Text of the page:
Comstock Explains

Collection

Newspaper story from May 12, 1913 New York Times.

Anthony Comstock, head of the Society for the Suppression of Vice, said yesterday that he ordered the removal of Paul Chabas's "September Morning" from the display window of Braun & Co., art dealers at 13 West Forty-sixth Street, on Friday, after investigating a school teacher's complaint that objectionable pictures were being displayed in shops in the neighborhood.

"It is not a proper picture," Mr. Comstock said, "to be viewed by boys and girls. I went to the store in a perfectly civil manner, called attention to the laws concerning the display of improper pictures, and ordered the picture removed. There is nothing more sacred than the form of woman, but it must not be denuded. I think every one will agree with me that such pictures should not be displayed where school children passing through the street can see them."

Mr. Comstock declined to say what action he would take if the management of Braun & Co. continues to display the picture in the window.

Dublin Core

Title

Comstock Explains

Subject

September Morn
Anthony Comstock

Description

Newspaper story from May 12, 1913 New York Times.

Source

New York Times, May 12, 1913, pg. 5

Date

1913 - 05 - 12

Format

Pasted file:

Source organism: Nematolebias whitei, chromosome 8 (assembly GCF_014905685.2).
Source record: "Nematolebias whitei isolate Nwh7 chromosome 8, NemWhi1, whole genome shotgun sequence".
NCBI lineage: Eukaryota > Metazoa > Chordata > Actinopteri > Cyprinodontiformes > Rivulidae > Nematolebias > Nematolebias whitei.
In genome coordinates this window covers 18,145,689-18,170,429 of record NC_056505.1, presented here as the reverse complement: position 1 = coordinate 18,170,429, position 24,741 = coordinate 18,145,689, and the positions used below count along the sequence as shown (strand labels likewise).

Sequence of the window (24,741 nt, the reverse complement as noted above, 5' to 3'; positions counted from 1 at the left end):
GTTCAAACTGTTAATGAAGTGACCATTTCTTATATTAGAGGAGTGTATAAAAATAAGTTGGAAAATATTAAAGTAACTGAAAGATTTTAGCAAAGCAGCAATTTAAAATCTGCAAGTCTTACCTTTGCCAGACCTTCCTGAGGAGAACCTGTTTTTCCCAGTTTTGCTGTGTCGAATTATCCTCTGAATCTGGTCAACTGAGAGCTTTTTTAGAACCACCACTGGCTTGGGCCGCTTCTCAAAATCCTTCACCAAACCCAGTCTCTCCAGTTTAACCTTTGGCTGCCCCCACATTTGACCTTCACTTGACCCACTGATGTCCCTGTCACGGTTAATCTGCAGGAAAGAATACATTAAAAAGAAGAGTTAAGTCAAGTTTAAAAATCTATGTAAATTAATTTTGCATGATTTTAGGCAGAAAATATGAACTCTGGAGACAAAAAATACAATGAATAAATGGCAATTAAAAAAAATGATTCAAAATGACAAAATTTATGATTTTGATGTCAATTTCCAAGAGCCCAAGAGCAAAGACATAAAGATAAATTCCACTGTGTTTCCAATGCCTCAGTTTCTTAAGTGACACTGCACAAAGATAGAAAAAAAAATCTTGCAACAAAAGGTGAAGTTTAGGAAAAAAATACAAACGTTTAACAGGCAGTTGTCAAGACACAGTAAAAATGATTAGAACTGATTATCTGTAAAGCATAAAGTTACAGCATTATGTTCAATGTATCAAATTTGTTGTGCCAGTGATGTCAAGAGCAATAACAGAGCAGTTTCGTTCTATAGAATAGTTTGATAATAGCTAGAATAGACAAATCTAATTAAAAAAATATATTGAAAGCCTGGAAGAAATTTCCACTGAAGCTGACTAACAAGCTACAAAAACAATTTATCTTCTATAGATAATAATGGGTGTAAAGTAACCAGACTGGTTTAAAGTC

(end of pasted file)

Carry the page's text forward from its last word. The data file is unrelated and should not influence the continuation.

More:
Newspaper Story

Language

en

Contribution Form

Online Submission

No

Newspaper Story Item Type Metadata

Headline

COMSTOCK EXPLAINS
Ordered "September Morning" from View Because Teacher Complained

Text

Anthony Comstock, head of the Society for the Suppression of Vice, said yesterday that he ordered the removal of Paul Chabas's "September Morning" from the display window of Braun & Co., art dealers at 13 West Forty-sixth Street, on Friday, after investigating a school teacher's complaint that objectionable pictures were being displayed in shops in the neighborhood.

"It is not a proper picture," Mr. Comstock said, "to be viewed by boys and girls. I went to the store in a perfectly civil manner, called attention to the laws concerning the display of improper pictures, and ordered the picture removed. There is nothing more sacred than the form of woman, but it must not be denuded. I think every one will agree with me that such pictures should not be displayed where school children passing through the street can see them."

Mr. Comstock declined to say what action he would take if the management of Braun & Co. continues to display the picture in the window.

Publication Date

1913-05-12

Newspaper Info

New York Times, pg. 5

Citation

"Comstock Explains," in September Morn Archive, Item #32, http://septembermorn.org/items/show/32 (accessed April 29, 2017).